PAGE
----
At the same time, we’re seeing an increase in disease vectors. Malaria, which used to be confined to certain latitudes, is now getting broader and wider. The zoonotic diseases are traveling more widely, and we can expect more of them.
These kinds of damages don’t limit themselves to one country. We can’t say, “I’ve got a problem and nobody else does,” but neither will any country be immune. You don’t have to be a landlocked country or an island country or a coastal country. We are all in this together. And that brings me to why I have come to Africa.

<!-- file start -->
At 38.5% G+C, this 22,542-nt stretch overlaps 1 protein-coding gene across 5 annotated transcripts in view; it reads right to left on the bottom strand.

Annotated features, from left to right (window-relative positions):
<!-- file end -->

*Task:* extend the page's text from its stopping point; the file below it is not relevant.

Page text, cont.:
It’s the fastest-growing continent. It’s a continent that in many ways represents the future. What it chooses to do could either leapfrog the past or follow the previous historical trajectory. Africa’s had an occasion to do both. On things like telecoms, it leapfrogged the past. It did not choose wires; it chose a wireless model and now it has among the highest penetration of mobile telephony of any part of the world. It didn’t build towers and lines. It could do the same thing on power; it could do the same thing on transport; it could do the same thing for industrial activity. It doesn’t need to move in the direction of the West, which was high-carbon-intensity. It could move directly beyond that to the newest technologies.